Artificial Turf is returning to the Parks Commission and the Sustainability Commission at a joint meeting on Thursday, June 2 at 5:45 pm.

At this meeting, the commissioners will hear a “triple bottom line” Life Cycle Analysis from Citadel EHS, which was commissioned by the City of Glendale after the Parks Commission voted 3 to 2 in favor of natural grass alternatives for Glendale sports fields in 2021. GEC and our local Sierra Club Angeles chapter are joining together to once again ask our commissioners to vote NO on using artificial turf for new sports fields at Cerritos Elementary, Sports Complex, Wilson Middle School, Pacific Park and Fremont Park.

We hope you will call in or email the commissioners to ask them to recommend natural grass, not plastic grass

Glendale is striving to be more sustainable and climate resilient, including transitioning to landscaping equipment not powered by fossil fuel, seeking ways to power the city with 100% clean energy, transitioning to a 100% carbon-free vehicle fleet including buses, street sweepers, police vehicles, etc., banning single-use plastics at city facilities, and studying ways to mitigate the urban heat island effect through nature based solutions. Installing plastic grass takes us backward, not forward.

Synthetic turf presents many substantial negative impacts.
  • It is made from virgin plastic with blades and infill that have unknown additives.
  • There is migration of PFAS-laden microplastics off the field and into players’ bodies and into the environment.
  • Plastic grass is 40-70 degrees hotter than surrounding air temperatures on warm, sunny days. It can get superheated to temperatures from 120 to 180 degrees F. and melt shoes, blister hands and feet, and induce dehydration and heatstroke.
  • Artificial turf greatly contributes to the heat island effect and degradation of open space, increasing temperatures for the immediate area and the surrounding neighborhood by several degrees.
  • Injuries, including turf burns, are a major concern.
  • It limits access to nature for the community. as well as birds and other wildlife.
  • At the end of their lifespans, these materials will be sent to landfills.
  • Synthetic turf, when cared for properly, does not save water. When not cared for properly, it requires faster replacement, costing hundreds of thousands of dollars.
Artificial Turf Heat Warning Sign, Stafford, Virginia

In four instances, these are spaces shared with school children and/or park visitors. These sites are in or next to South Glendale, in high pollution burden areas of our city that suffer from a severe lack of green space, with area temperatures several degrees hotter than North Glendale. At Fremont Park, the proposed artificial turf field would remove one third of the open green space. Two of the proposed sites are school campuses with mostly impervious surfaces, where the primary green space IS the grass sports field. Excessive heat is a particular risk for young children. Children (and staff) at these schools do not deserve to be burdened with additional heat and health impacts. They deserve their campuses to be greener.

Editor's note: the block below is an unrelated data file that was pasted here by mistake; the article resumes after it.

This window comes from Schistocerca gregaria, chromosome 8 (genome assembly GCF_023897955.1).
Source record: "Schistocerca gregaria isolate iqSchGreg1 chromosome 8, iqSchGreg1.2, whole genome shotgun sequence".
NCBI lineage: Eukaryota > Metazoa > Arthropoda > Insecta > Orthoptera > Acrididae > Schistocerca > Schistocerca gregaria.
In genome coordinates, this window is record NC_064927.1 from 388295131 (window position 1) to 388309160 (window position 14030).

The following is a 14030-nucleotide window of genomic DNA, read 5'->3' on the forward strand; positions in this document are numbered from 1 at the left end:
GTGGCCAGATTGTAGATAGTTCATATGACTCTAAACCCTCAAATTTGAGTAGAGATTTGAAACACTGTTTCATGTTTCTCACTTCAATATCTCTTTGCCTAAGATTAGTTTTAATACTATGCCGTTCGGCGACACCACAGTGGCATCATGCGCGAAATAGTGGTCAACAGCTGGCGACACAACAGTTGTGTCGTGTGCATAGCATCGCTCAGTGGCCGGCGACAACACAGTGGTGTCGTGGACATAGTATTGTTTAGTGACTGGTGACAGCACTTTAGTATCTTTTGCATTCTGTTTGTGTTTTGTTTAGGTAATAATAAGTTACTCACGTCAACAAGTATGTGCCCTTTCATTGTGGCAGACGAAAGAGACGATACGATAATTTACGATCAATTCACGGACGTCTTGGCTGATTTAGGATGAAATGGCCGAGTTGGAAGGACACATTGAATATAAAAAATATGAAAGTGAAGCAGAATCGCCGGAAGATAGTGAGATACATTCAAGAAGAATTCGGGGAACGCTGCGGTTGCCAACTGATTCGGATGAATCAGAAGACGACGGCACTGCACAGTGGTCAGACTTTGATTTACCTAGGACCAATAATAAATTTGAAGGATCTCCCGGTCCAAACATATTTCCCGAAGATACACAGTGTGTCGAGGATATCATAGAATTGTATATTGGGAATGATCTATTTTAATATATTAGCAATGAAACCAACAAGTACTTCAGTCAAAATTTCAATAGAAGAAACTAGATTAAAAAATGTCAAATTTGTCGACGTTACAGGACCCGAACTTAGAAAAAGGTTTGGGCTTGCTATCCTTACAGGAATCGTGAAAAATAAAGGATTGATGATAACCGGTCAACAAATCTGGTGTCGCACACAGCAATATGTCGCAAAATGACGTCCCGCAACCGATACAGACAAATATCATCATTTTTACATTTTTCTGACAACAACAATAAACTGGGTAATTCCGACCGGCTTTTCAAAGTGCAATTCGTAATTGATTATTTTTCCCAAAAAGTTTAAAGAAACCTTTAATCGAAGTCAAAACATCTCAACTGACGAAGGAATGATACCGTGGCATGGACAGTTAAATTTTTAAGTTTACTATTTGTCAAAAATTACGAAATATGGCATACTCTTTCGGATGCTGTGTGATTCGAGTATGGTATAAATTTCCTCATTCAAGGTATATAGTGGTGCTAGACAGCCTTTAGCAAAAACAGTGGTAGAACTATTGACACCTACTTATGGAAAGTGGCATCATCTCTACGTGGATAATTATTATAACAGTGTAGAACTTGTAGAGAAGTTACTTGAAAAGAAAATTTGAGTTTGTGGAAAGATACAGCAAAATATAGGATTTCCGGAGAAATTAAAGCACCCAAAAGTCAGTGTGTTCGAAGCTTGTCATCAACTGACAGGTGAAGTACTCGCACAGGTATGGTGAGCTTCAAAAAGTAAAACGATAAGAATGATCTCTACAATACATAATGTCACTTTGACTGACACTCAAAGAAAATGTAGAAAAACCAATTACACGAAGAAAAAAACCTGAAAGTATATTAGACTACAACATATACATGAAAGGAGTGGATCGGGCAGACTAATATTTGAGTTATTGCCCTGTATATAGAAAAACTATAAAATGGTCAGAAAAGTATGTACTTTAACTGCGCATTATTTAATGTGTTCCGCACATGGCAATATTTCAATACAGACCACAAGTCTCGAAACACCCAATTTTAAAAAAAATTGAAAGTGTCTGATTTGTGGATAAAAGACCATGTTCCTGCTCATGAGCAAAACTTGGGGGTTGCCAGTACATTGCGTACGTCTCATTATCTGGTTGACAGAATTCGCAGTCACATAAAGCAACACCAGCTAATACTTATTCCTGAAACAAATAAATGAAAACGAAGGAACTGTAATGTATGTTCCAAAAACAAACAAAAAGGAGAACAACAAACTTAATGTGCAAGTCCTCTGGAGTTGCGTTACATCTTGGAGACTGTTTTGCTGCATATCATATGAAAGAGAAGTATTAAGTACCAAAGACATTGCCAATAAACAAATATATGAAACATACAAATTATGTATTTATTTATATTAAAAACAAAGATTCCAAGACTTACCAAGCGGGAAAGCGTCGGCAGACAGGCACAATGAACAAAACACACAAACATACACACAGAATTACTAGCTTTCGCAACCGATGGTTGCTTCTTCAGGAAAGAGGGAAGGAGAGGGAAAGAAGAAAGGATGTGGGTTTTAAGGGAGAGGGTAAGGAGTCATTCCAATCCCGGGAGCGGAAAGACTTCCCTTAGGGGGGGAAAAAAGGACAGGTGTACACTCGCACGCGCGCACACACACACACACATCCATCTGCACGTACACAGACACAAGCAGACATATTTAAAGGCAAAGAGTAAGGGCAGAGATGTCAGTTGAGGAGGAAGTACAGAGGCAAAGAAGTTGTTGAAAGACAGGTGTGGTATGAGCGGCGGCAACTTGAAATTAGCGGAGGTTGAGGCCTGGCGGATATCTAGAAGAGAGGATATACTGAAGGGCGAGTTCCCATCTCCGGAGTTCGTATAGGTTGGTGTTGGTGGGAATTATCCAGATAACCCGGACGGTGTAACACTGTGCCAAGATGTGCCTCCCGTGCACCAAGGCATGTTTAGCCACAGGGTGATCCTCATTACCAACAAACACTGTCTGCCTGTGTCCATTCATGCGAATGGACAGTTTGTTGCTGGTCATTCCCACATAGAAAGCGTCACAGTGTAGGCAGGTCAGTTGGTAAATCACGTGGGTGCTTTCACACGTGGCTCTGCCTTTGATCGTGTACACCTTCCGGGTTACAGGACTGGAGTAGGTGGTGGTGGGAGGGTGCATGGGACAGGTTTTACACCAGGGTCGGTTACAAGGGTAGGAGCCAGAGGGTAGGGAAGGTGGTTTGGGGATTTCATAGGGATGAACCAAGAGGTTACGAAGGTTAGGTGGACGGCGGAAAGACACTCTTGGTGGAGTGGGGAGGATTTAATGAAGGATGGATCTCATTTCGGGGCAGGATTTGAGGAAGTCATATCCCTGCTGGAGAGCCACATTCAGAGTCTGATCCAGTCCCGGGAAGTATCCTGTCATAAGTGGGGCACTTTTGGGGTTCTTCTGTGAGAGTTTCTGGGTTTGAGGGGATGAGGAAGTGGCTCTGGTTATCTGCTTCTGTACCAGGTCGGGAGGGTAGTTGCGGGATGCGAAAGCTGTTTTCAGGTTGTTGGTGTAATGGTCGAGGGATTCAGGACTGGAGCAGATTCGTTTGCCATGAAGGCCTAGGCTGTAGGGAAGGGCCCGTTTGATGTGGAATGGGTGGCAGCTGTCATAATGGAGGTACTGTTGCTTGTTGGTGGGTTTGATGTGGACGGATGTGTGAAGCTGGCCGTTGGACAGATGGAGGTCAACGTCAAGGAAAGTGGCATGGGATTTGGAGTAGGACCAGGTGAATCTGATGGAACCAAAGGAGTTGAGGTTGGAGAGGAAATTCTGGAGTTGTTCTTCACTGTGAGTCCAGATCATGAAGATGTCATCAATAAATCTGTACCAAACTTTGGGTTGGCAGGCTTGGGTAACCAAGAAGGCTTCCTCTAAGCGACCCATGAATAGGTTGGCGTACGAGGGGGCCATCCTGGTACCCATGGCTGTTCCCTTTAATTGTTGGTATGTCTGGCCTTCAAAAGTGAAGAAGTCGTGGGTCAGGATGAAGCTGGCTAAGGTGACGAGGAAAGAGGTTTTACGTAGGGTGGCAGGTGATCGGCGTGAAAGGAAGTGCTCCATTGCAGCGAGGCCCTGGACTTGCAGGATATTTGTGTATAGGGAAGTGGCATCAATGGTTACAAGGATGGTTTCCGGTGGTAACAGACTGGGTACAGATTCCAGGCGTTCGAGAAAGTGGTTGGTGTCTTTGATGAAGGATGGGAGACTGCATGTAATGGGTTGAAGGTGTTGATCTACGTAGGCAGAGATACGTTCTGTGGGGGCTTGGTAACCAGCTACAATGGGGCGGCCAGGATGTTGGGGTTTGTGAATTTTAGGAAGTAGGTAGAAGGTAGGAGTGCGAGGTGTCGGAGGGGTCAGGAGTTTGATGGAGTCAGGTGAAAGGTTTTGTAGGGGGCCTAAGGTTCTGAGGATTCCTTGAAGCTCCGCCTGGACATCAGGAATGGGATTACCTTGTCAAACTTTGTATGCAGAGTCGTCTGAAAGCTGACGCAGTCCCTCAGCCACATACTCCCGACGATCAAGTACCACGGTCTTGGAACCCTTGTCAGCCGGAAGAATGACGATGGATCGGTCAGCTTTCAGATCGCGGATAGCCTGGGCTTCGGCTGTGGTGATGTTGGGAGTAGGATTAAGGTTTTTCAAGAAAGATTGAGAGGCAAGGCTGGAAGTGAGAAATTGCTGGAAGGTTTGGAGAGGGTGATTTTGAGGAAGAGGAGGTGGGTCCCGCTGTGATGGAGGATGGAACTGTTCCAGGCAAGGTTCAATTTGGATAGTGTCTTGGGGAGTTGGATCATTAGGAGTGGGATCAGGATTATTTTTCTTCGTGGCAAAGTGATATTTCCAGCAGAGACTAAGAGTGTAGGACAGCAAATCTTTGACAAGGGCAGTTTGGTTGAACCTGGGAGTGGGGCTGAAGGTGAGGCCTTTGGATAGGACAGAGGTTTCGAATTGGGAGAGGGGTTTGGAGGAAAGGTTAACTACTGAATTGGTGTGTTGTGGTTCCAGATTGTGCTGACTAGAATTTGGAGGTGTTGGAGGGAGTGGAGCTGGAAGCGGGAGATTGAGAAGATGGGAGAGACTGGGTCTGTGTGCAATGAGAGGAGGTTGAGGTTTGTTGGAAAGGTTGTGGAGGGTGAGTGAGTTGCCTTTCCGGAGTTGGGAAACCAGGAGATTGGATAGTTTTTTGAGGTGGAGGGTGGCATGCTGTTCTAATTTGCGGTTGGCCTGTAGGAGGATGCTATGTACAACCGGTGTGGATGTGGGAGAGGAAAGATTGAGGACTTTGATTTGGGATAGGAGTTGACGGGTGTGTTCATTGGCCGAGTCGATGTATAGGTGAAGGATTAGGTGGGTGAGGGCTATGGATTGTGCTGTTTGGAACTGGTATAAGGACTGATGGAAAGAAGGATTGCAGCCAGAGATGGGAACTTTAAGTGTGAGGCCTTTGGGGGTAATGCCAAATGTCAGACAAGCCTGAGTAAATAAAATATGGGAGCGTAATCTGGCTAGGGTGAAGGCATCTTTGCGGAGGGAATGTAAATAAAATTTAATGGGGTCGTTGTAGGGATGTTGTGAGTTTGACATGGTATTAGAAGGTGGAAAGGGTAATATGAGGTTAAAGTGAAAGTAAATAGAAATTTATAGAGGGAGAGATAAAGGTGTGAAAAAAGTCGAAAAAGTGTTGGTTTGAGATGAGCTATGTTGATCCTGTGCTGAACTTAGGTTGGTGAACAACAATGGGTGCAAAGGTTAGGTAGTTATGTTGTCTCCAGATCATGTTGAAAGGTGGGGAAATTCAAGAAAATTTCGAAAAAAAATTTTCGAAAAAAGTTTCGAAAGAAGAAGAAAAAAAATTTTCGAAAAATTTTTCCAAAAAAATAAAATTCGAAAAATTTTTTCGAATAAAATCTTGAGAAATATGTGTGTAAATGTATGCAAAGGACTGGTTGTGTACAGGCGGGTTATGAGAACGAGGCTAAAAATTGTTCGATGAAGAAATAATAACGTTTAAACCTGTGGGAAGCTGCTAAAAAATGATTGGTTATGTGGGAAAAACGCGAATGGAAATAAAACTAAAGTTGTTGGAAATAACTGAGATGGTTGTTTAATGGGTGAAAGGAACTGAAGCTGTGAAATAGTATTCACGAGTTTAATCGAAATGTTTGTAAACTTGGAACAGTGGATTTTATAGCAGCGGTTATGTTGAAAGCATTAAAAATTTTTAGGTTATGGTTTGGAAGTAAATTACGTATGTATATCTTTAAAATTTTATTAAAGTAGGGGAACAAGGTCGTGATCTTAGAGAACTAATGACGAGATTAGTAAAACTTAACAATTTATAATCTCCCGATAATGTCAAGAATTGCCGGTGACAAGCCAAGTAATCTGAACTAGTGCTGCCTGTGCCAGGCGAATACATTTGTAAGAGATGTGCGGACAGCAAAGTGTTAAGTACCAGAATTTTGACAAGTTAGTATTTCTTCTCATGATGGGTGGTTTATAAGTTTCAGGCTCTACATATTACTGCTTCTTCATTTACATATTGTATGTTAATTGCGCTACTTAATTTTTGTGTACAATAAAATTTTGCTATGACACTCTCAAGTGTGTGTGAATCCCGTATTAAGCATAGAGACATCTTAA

There are reasonable alternatives that use natural grass.

GEC & SIerra Club Comment Letter RE Artificial Turf

Click here to see the letter GEC and the Sierra Club, Verdugo Hills Group sent to the Parks Commission and the Sustainability Commission. Click here for supporting links.

GEC & SIerra Club Site-by-Site Analysis of Pollution and Heat Condition

We have also studied each site for current pollution statistics. We have looked at the heat island effects in each site. Click here to see that research.

TAKE ACTION by calling in with a comment during the commission meeting on Thursday, June 2 at 5:45 PM or sending an email ahead of the meeting.

Watch here:
Call in with your comment: (818) 937-8100

When? Towards the conclusion of item 3a, (Synthetic Turf/Grass Life Cycle Analysis). Turn your video volume off to prevent an echo. Note: youtube channel is approx. 30 seconds delayed.

Follow Agenda: here

Write to the commissioners ahead of the meeting:

Please CC GEC:

While the Parks department may still request council to approve the artificial turf projects no matter the recommendations from the Parks & Sustainability Commissioners, your calls and emails will be noted.

“…plastic grass carpet generate massive heat islands larger than their actual size. A regulation sized field is about 80k square feet, or 2 acres, comprising approximately 800,000,000 plastic blades per field. Both the field surface and the surface of each blade reflect heat, triggering visible waves of heat rising and spilling into adjoining areas like schools or spectator stands. The entire surface area of heated plastic constantly off-gasses both methane and ethylene. These greenhouse-gases are highly toxic chemicals that everyone on and near the field children, athletes and bystanders will constantly inhale. They are released in increasing volume as the blades break down from UV light, weather, age and grinding action during play. The off gassing continues even at night and will continue for the hundreds of years it takes for these materials to decompose. Choosing to install plastic synthetic turf is choosing to promote climate change.” – Safe Health Playing Fields (open letter)